It’s important to handle upsets as they arise or shortly thereafter. Stockpiling your unspoken truths can become chronic and will eventually destroy your self-esteem or result in internalized anger that can blow up and lead to unpleasant confrontations. In either case, your needs will never be met, your physical and mental health will suffer, and the relationship will likely be destroyed.
If you tend to be the silent type, withholding your thoughts and feelings, now is the time to be brave and give it a shot. There is nothing that brings intimacy in a relationship like heartfelt sharing about what’s true for you. When you’ve finished what you want to say, you can solicit other’s impressions, feelings, and suggestions, IF you want them. As scary as it can seem at first, I guarantee that speaking up will bring copious rewards and breakthrough moments. Both men and women must learn how to speak up and then just do it!
Talk and Listen
When a couple or family has gotten into the habit of not communicating, a simple exercise of talking-and-listening allows each person to say what he/she has to say, while the others just listen. It’s an opportunity to express your thoughts without interruption that helps you come into your personal power, be in the present, and increases your empathy for someone else’s position.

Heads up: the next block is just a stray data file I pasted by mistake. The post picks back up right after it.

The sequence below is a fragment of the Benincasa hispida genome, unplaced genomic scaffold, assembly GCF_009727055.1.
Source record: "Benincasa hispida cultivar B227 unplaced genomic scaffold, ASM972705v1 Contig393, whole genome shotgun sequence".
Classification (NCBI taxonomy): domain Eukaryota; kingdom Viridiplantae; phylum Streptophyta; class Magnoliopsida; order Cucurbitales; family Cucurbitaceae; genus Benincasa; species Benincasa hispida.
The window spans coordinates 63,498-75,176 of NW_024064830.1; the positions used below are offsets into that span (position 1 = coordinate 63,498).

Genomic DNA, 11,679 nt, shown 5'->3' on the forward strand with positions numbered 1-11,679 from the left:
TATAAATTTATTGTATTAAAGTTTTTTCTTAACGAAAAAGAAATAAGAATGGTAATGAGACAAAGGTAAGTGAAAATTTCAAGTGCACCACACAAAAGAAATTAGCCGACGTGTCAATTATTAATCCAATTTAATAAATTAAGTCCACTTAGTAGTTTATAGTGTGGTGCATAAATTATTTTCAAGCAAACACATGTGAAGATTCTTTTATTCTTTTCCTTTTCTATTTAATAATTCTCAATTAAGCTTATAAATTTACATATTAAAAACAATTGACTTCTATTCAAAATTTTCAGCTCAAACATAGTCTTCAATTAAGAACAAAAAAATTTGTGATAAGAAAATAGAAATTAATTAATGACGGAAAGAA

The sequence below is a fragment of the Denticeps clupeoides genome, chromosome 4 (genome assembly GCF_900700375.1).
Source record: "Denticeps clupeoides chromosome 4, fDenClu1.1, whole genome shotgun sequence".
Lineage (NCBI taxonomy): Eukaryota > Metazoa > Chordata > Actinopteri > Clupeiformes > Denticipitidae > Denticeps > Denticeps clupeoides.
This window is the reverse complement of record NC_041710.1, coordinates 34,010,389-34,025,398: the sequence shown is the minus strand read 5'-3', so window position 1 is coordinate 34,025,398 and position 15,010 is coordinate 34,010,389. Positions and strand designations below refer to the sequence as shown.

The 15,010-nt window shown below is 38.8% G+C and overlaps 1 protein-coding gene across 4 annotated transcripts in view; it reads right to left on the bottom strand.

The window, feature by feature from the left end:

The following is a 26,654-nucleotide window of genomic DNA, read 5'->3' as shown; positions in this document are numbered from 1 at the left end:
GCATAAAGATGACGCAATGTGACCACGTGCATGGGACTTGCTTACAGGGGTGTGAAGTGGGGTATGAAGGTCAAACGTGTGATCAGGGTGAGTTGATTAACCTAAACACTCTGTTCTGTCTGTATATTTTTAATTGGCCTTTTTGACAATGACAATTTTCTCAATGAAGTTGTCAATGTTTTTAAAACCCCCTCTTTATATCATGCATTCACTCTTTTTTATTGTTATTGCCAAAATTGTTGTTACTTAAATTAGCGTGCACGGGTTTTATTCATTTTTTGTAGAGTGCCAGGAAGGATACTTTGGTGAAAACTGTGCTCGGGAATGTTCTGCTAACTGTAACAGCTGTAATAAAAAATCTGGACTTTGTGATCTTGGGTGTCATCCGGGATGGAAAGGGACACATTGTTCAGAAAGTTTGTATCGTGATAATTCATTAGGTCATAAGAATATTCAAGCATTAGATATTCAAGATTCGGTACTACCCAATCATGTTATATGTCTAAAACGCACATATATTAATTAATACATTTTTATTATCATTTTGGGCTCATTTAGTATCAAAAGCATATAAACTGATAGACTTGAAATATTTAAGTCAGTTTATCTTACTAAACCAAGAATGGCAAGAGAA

Everybody gets the same amount of uninterrupted time to talk about themselves on a specific topic, which could be as mundane as how their day went, or as significant as views on what to do about your upcoming vacation. It’s not a dialogue. While one person is speaking, everyone else gives full attention and only listens. Exchanges are free of name-calling, finger pointing, debating, or rebuttals.
Take two minutes for brief check-ins; expressing important personal viewpoints might require a bit more time, perhaps three to five minutes. Agree on the duration and stay flexible within those parameters. Use a timer to impartially keep track of time. If it goes off mid-sentence, allow the person talking to finish his immediate /thought before the next person begins.
When the next person speaks, he doesn’t respond to what the preceding person said. Rather, he says what is true for him about the topic at hand. Although the time allotted might be short, those few minutes may be the longest interval of undivided attention and uninterrupted talking you’ve ever experienced. And don’t underestimate the difficulty of just listening.
In a group setting, participants can pass a “talking piece,” such as a stick, so it’s undeniably clear who has the floor. Keep alternating until everyone feels heard and understood.